Employee’s death raises questions about conditions inside federal pen

Robin Grubbs was 39. Family photo

Robin Grubbs was 39. Family photo

She wasn’t supposed to be there, stuck in a unit where sick inmates had been quarantined as COVID-19 began to spread through the United States Penitentiary in Atlanta.

“She wanted to be moved. She asked to be moved,” Robin Grubbs’ father, Gary Grubbs, told The Atlanta Journal-Constitution. “I don’t know why they didn’t listen to her.”

The U.S. Bureau of Prisons confirmed the late Grubbs, 39, had tested positive for the coronavirus but, according to a spokesman, “there is no information or evidence relating to a cause of death.” The bureau is awaiting autopsy results.

RELATED: Eligible for home release, inmates remain at Atlanta federal prison 

“We can acknowledge the death of an employee at USP Atlanta, however, there is no information or evidence relating to a cause of death,” BOP spokesman Scott Taylor said in a written statement.

The bureau previously stated Grubbs had been “successfully screened prior to entry and was asymptomatic.”

But a federal lawsuit filed by an inmate at the federal prison confirms previous reports that Grubbs had asked to be moved out of Unit B-3. The suit also raises more questions about how the prison is handling has handled the coronavirus.


Inmate Michael Fiorito, 52, said Grubbs, who was a case manager, told him on March 23 that she was not provided with any personal protective equipment -- a complaint she also shared with her father.

Prison officials confirm Grubbs had been promoted a month before her death. It’s unclear why she was kept at her old post.

Fiorito, convicted in Minnesota of mail fraud, is suing in hopes of being approved for home confinement. He said he suffers from rheumatoid arthritis and is taking medication for lupus that weakens his immune system.

“I meet all the criteria to be released,” he said.

Just last month, U.S. Attorney General William Barr’s  urged officials to “immediately maximize” the release of prisoners -- focusing on the most medically vulnerable -- to prevent the spread of the virus.

The BOP has placed an additional 1,871 inmates on home confinement since then, an increase of 65.6 percent. That accounts for less than one percent of the nation’s overall prison population.

The BOP did not provide numbers for the Atlanta prison, but the AJC has learned, through interviews with offenders and their family members, that several inmates eligible for release remain incarcerated.

In a statement, the BOP noted that Barr’s order focused on prisons with the highest infection rates, such as Oakdale in Louisiana and Danbury in Connecticut.

“Case management staff are urgently reviewing all inmates to determine which ones meet the criteria established by the Attorney General,” the statement continued.

The wife of one offender, a former medical professional serving time at the minimum security Atlanta Prison Camp, said her husband, who’s in his late 60s and suffers from high blood pressure, thought he would be home now. He told the AJC last month he was expecting to be one of 17 inmates from the camp approved for offsite confinement following a two-week quarantine at the main prison.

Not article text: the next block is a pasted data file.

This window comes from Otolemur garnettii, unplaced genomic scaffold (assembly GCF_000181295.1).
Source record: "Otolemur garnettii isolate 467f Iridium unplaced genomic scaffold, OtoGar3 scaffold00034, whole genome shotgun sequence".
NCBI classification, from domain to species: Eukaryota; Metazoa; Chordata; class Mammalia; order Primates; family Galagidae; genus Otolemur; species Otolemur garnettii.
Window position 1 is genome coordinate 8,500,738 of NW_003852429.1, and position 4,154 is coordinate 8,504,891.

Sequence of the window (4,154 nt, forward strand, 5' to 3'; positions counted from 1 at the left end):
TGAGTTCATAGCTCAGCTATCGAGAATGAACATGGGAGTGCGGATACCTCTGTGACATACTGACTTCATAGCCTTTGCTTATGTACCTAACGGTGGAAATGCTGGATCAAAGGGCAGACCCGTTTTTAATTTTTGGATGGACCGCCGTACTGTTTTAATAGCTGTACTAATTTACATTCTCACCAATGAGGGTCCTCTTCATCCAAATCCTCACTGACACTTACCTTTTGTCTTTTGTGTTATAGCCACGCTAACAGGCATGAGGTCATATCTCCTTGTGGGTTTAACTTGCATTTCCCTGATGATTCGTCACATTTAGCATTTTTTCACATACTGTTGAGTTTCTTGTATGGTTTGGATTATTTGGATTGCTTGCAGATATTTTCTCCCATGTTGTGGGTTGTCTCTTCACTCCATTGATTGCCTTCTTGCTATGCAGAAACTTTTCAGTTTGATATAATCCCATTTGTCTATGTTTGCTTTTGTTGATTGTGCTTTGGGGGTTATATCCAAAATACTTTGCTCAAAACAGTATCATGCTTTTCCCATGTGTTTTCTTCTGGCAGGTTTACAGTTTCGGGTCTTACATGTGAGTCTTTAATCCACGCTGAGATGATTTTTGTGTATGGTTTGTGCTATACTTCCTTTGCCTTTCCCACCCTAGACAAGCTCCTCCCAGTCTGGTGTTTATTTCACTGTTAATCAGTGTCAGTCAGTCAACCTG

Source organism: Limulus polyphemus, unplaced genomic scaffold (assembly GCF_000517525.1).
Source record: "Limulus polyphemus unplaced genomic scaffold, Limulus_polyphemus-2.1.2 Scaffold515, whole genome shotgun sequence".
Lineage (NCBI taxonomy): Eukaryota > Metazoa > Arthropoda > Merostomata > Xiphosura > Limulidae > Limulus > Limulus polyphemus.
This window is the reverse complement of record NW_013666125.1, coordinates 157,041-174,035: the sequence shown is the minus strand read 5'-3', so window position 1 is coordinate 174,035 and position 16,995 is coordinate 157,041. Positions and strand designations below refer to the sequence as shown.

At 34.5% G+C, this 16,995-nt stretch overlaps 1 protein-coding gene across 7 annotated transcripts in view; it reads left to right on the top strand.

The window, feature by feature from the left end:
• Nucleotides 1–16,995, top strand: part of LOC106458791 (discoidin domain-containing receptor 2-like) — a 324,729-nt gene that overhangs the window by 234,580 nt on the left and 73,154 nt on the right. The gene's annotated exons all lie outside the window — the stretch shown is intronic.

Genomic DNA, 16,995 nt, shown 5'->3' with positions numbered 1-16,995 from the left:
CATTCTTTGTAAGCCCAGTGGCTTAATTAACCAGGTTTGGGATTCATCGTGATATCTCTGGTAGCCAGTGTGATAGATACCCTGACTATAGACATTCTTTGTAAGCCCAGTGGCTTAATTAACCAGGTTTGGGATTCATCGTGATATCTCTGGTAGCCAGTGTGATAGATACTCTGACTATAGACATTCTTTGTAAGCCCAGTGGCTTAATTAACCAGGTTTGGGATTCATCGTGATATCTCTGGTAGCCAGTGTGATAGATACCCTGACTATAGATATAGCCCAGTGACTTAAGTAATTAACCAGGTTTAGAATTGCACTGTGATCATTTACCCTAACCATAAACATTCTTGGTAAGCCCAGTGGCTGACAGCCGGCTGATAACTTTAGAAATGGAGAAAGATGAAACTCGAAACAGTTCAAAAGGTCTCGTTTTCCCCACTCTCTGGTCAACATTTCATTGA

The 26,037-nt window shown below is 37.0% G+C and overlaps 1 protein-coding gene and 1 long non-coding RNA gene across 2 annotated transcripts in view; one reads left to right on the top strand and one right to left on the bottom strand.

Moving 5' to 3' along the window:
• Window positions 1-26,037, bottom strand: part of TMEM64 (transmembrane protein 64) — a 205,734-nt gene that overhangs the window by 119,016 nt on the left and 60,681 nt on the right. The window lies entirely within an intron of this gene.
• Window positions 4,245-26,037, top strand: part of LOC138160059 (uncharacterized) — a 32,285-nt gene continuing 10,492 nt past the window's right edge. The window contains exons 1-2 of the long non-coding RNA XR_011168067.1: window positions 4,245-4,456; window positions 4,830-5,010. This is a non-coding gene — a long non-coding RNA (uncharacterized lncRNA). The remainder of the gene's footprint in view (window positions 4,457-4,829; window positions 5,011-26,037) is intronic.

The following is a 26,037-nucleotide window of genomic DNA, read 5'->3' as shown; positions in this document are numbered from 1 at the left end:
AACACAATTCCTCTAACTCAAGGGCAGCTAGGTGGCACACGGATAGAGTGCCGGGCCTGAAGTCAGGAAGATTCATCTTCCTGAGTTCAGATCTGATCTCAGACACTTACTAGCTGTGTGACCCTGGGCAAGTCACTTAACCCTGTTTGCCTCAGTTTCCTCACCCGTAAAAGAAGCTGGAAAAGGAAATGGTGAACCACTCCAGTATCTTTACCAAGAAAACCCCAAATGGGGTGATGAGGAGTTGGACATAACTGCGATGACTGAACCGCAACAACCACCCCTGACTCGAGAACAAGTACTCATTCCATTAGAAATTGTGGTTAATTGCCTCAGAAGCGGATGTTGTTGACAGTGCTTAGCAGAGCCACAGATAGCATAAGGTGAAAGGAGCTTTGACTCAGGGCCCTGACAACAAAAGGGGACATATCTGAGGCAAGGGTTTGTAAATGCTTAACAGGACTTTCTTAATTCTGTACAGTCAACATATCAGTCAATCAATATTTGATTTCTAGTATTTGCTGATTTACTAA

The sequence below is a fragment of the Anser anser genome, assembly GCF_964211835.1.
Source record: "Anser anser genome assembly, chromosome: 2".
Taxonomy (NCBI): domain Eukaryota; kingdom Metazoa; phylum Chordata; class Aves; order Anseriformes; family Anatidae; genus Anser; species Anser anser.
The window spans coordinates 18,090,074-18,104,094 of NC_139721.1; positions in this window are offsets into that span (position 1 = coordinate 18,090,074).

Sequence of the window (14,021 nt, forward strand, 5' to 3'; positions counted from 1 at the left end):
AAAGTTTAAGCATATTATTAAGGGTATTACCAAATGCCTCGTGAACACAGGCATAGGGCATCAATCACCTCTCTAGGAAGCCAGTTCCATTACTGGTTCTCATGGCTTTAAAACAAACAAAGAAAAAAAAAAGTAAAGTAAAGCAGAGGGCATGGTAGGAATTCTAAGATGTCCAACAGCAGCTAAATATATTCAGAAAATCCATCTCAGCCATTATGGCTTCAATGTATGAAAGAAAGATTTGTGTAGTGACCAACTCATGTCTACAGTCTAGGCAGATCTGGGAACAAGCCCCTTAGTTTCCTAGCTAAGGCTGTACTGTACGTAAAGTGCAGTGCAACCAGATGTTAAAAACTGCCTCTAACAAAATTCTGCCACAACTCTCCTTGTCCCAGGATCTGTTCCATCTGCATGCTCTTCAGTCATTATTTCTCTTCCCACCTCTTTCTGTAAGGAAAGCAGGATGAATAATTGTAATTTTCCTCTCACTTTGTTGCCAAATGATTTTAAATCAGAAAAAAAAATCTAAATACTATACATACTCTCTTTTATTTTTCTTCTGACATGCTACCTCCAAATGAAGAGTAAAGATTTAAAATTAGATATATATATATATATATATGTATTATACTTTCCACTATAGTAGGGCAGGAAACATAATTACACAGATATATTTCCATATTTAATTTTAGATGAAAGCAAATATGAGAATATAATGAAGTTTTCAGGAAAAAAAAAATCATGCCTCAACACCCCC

He remains at the camp, along with 139 other offenders. He and his wife didn’t want their names published, fearing reprisal.

According to the BOP, seven inmates and six staffers have tested positive for COVID-19 at the Atlanta facility, which currently houses 1997 prisoners. That does not include all infections, just those currently infected.

“The total number of open, positive test, COVID-19 cases fluctuates up and down as new cases are added and resolved cases are removed,” Taylor said.

Currently, 1692 federal inmates and 349 have contracted the virus. But many experts believe the real number is much higher.

The non-profit Marshall Project notes that BOP will not say how many prisoners have been tested. Of those who have, 70 percent were found to be positive, according to the bureau's own figures.


Robin Grubbs, who had lived in Atlanta for six years, was buried in her native Augusta, according to her obituary.

Gary Grubbs last saw his daughter two days before her death on April 14. He and his wife had brought her a care package. Robin Grubbs showed it off on social media, writing, “Airhugs because Corona is everywhere at this point... How did I get so lucky?"

“She seemed fine,” he said.

They talked again on the phone a day later.

“Still seemed okay,” her father said.

Gary Grubbs said he’s determined to find out why his daughter remained in her old post one month after her promotion. And why she was forced to work without PPE.

“I’m trying to find out the answers,” he said. In the background his wife can be heard crying.

“We’re still dealing with this,” Grubb said quietly before hanging up the phone.

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